Thought of the Week - The first really awesome biodiversity resource
Last year, I asked my readers to let me know if they had any good data on the relevance of biodiversity risk for investments. While I received lots of input from my readers, the input was usually company-specific and didn’t allow for a systematic analysis of biodiversity risks across companies. Furthermore, nobody could point me in the direction of any studies that showed biodiversity risk priced into markets. I said back then we were currently at the beginning of the journey. Now, it seems, we have taken a major step forward.
Stefano Giglio and his colleagues at NYU Stern have published a truly great paper that tries to quantify biodiversity risks for companies in different ways. One way they tried to quantify risks is by counting media articles that mention biodiversity issues. As the chart to the left shows, an article is now published almost every day that discusses biodiversity issues.
They also surveyed practitioners and academics for their views of biodiversity risks and which industries are most at risk from the decline in biodiversity. Finally, and this is where things get really cool, they scan 10-K documents and other company reports for discussions of biodiversity, either as opportunities, risks or regulatory issues. This allowed the authors to compare the risk from loss of diversity as perceived by investors and academics versus the risk as discussed in company filings. Take a look at the chart on the left that plots these two dimensions against each other.
There are clear mismatches between the perception versus the discussion of biodiversity risk. For example, surveys indicate that the food, beverage and tobacco industries have the greatest biodiversity risk (I would have said the same). But a fundamental analysis of risks discussed in company filings indicates that this sector isn’t all that exposed to biodiversity risk. Instead, retail companies, real estate and utility companies face higher risks from increased scrutiny and regulation of biodiversity. This seems to be a blind spot for investors right now.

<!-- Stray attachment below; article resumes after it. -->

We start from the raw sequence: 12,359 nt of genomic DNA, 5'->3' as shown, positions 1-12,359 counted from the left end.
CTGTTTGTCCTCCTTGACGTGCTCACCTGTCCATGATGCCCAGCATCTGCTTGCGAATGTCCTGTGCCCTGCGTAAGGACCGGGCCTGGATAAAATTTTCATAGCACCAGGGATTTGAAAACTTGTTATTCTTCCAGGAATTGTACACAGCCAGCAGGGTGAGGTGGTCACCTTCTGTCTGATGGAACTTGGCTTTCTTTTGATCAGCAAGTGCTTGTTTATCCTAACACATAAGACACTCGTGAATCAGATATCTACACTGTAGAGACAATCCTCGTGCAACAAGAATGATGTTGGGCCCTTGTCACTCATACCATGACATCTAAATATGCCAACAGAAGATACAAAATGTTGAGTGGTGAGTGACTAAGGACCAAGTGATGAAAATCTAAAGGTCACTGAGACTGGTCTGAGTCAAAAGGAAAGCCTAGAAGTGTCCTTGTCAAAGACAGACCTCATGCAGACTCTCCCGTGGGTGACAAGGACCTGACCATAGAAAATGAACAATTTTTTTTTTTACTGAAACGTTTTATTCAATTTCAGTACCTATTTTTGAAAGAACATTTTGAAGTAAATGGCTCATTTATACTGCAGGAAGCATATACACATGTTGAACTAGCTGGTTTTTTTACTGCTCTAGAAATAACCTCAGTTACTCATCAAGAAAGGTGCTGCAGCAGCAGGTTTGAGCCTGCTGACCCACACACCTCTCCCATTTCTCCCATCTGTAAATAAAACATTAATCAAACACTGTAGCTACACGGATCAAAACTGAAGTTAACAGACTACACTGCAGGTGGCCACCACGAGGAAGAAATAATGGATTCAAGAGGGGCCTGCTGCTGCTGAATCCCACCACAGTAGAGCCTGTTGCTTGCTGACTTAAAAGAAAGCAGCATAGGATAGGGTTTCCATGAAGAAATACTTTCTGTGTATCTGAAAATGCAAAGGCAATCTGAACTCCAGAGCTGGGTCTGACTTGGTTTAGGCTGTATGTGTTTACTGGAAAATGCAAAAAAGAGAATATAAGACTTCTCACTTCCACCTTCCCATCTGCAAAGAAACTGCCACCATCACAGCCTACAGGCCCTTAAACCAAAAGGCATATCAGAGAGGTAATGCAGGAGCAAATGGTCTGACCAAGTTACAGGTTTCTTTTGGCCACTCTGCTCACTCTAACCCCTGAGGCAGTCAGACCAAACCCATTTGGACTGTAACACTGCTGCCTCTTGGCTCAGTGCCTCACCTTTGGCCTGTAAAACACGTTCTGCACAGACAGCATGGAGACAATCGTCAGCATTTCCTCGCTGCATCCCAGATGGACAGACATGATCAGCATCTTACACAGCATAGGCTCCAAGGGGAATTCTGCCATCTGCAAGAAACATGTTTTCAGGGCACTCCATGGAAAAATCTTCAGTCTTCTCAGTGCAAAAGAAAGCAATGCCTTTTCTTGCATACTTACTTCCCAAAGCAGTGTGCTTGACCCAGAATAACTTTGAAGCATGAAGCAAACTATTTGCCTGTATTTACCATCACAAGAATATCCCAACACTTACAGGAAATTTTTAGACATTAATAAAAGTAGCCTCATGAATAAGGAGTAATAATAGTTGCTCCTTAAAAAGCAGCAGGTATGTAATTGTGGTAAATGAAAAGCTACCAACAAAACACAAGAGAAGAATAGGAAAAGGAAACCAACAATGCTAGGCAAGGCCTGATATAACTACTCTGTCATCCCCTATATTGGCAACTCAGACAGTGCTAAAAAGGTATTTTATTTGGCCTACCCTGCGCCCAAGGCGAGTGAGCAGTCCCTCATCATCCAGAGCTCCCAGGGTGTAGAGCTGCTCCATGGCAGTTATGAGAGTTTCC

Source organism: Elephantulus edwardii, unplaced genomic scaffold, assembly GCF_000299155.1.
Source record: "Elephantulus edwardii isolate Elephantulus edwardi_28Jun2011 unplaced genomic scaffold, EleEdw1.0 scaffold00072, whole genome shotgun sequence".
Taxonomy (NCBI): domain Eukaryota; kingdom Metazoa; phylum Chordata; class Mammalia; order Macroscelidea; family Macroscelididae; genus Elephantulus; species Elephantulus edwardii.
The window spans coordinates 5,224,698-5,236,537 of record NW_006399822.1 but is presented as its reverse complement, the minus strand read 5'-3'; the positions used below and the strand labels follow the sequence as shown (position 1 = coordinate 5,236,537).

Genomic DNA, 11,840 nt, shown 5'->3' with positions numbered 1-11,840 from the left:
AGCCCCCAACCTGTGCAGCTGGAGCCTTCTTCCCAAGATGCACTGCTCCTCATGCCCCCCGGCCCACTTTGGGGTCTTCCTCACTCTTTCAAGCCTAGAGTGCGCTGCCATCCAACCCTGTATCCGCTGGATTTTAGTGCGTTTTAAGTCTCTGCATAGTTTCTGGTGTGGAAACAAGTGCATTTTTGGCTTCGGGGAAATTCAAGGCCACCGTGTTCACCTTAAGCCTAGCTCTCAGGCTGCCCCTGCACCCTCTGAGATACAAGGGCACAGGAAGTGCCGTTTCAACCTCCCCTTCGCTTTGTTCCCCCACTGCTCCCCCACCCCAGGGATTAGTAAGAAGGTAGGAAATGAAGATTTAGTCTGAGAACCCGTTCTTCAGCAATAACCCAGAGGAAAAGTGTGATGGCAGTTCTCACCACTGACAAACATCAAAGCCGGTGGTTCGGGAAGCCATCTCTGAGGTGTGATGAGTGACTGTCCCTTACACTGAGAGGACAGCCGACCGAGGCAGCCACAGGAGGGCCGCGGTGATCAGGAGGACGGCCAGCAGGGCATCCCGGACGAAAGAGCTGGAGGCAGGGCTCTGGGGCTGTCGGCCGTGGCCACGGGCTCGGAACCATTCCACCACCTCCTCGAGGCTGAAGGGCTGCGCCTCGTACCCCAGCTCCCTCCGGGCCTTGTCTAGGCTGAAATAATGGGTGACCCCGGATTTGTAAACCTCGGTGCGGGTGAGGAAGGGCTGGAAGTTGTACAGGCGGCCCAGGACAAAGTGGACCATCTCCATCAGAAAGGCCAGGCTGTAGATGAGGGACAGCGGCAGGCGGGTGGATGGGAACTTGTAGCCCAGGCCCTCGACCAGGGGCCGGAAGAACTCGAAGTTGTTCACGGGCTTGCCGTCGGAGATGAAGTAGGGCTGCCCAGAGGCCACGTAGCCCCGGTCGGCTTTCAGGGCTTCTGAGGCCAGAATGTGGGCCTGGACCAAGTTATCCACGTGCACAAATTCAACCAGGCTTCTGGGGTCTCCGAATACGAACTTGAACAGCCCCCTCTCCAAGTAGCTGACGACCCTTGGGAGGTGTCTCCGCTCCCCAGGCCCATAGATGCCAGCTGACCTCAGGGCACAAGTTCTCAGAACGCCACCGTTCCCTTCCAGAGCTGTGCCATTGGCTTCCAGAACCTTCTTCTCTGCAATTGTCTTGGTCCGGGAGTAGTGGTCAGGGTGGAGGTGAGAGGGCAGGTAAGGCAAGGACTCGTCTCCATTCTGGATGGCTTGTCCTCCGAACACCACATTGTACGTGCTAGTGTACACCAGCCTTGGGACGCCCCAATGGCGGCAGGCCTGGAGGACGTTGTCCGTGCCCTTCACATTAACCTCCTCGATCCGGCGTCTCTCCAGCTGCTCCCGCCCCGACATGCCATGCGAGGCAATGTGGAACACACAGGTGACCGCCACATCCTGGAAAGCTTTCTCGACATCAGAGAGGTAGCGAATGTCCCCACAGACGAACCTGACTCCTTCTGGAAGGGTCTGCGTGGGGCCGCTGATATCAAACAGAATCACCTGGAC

Furthermore, the data the researchers collected allowed them to check whether share prices show any correlation with biodiversity risk. And here the evidence is still pretty weak. The correlation between share prices and media reports on biodiversity risk is still only about 0.1. Hence, biodiversity risks are barely priced in equity markets, if at all. But correlations can increase over time. After all, a decade ago, we hardly had any evidence that climate-change risks were priced in equity markets. Today, the evidence is pretty strong that they are.
And thanks to the research of Stefano Giglio and his colleagues we can now track progress in biodiversity risk exposure. And you know the best thing about all that? The researchers have made their data available free online. Their website biodiversityrisk.org is a must-have bookmark for every ESG investor. Check it out, it is truly awesome.
Thought of the Day features investment-related and economics-related musings that don’t necessarily have anything to do with current markets. They are designed to take a step back and think about the world a little bit differently. Feel free to share these thoughts with your colleagues whenever you find them interesting. If you have colleagues who would like to receive this publication please ask them to send an email to email@example.com. This publication is free for everyone.